16.
Midwifery ; 95: 102929, 2021 Apr.
Article in English | MEDLINE | ID: covidwho-1049852

ABSTRACT

PURPOSE: To examine changes in lifestyle behaviors early in the COVID-19 pandemic among pregnant women. MATERIALS AND METHODS: A cross-sectional internet-based survey was completed by 706 pregnant women (mean age 29.6 years ± 3.2) residing in the United States in May 2020 to assess self-reported changes in diet, physical activity, and sleep during the COVID-19 pandemic. Logistic regression analyses examined whether sociodemographic, clinical, and pandemic-related characteristics were associated with health behavior changes. RESULTS: Approximately 17% of women reported their diets worsened during the COVID-19 pandemic, 42% reported improvements, and 41% reported no change. For physical activity, 22% reported they stopped being active, 2% reported they became active, and 76% reported no change. Nearly one-third of participants reported getting less sleep. The factors consistently associated with adverse lifestyle changes (worse diet, stopped being active, and reduced sleep) were experiences of pregnancy complications, loss of income due to COVID-19, and changes in social connections due to COVID-19. CONCLUSIONS: A substantial proportion of pregnant women reported adverse lifestyle changes during the COVID-19 pandemic. Interventions during the pandemic to optimize health behaviors in pregnant women, especially among those with pregnancy complications, should address economic disadvantages and social support.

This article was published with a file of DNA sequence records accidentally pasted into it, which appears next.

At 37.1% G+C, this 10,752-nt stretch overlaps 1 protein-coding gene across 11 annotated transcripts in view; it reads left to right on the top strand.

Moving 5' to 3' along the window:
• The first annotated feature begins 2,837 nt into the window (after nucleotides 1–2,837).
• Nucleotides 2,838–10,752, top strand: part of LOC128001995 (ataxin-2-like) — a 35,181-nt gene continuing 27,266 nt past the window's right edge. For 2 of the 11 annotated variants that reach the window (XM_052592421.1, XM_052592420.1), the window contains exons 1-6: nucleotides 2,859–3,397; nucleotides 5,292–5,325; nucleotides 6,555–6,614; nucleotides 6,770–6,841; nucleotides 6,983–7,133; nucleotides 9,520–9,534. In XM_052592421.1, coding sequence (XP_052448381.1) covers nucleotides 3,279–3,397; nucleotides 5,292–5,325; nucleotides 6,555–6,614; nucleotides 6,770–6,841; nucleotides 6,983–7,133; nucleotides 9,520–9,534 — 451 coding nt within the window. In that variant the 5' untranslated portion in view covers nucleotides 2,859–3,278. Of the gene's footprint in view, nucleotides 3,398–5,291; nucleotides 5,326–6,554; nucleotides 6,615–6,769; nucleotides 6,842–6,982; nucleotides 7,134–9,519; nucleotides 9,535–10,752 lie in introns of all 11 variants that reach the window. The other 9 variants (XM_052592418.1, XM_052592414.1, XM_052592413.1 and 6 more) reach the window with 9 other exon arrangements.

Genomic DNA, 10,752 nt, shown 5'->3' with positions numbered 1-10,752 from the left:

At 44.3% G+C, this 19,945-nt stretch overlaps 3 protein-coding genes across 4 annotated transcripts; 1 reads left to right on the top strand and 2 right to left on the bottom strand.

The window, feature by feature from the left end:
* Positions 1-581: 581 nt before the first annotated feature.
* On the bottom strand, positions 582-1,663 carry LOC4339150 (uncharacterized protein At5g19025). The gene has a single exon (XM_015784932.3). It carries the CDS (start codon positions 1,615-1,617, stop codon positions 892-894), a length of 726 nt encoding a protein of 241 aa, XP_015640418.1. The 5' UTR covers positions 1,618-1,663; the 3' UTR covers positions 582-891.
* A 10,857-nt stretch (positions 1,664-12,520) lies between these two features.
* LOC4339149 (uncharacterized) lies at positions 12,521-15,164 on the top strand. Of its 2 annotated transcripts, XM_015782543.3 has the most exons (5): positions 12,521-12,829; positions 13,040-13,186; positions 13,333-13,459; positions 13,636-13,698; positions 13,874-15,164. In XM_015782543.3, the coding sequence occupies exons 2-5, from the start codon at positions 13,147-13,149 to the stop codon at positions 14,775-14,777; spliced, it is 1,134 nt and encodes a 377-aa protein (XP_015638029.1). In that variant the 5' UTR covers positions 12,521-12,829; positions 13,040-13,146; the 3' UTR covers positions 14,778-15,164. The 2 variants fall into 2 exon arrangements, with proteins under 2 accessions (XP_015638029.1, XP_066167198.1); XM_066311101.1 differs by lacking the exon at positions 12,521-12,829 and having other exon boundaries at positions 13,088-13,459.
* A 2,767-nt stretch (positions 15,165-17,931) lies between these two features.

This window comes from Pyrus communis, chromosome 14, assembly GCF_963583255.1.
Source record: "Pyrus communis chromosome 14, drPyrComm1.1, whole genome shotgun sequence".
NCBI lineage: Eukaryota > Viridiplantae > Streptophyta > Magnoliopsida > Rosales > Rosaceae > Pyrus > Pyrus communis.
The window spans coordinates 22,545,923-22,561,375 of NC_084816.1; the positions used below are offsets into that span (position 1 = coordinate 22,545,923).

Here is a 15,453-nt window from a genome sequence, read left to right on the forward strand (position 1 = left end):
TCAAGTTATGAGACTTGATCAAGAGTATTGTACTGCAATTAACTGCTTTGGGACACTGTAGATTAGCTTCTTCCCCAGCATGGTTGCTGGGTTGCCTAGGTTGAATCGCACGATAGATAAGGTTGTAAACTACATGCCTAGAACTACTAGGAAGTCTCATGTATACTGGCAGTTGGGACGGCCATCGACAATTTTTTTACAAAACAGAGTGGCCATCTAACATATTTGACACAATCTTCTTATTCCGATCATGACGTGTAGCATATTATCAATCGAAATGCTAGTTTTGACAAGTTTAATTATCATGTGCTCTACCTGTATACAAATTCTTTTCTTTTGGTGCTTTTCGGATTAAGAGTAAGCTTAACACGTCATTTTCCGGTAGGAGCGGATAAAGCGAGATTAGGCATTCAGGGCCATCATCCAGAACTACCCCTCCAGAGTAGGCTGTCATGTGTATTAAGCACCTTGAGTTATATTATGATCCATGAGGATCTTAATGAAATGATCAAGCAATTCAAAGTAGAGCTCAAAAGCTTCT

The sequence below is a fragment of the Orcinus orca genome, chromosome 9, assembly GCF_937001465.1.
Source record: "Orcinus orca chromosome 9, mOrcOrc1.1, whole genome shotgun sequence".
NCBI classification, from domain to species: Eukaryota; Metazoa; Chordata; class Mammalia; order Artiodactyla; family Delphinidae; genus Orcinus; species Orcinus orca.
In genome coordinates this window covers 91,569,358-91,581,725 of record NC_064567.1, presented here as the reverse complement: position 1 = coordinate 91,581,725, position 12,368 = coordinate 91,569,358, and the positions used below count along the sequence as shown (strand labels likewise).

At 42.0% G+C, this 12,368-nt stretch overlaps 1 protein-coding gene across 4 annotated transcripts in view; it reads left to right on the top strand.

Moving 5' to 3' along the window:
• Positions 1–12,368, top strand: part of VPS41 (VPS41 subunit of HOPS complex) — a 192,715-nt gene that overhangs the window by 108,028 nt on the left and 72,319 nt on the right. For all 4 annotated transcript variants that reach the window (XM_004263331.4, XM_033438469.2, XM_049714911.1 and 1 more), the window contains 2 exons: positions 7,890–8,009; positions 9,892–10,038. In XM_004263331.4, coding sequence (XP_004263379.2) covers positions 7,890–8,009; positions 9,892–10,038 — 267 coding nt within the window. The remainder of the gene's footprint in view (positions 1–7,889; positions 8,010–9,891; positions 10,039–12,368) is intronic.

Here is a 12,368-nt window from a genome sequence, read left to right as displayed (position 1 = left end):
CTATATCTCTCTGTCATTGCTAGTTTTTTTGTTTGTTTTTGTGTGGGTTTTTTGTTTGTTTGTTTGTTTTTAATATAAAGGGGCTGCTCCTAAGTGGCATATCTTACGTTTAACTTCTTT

Subject(s)
COVID-19/psychology , Health Behavior , Life Style , Pregnant Women/psychology , Adult , Cross-Sectional Studies , Diet/standards , Exercise , Female , Humans , Pregnancy , Sleep , Surveys and Questionnaires , United States/epidemiology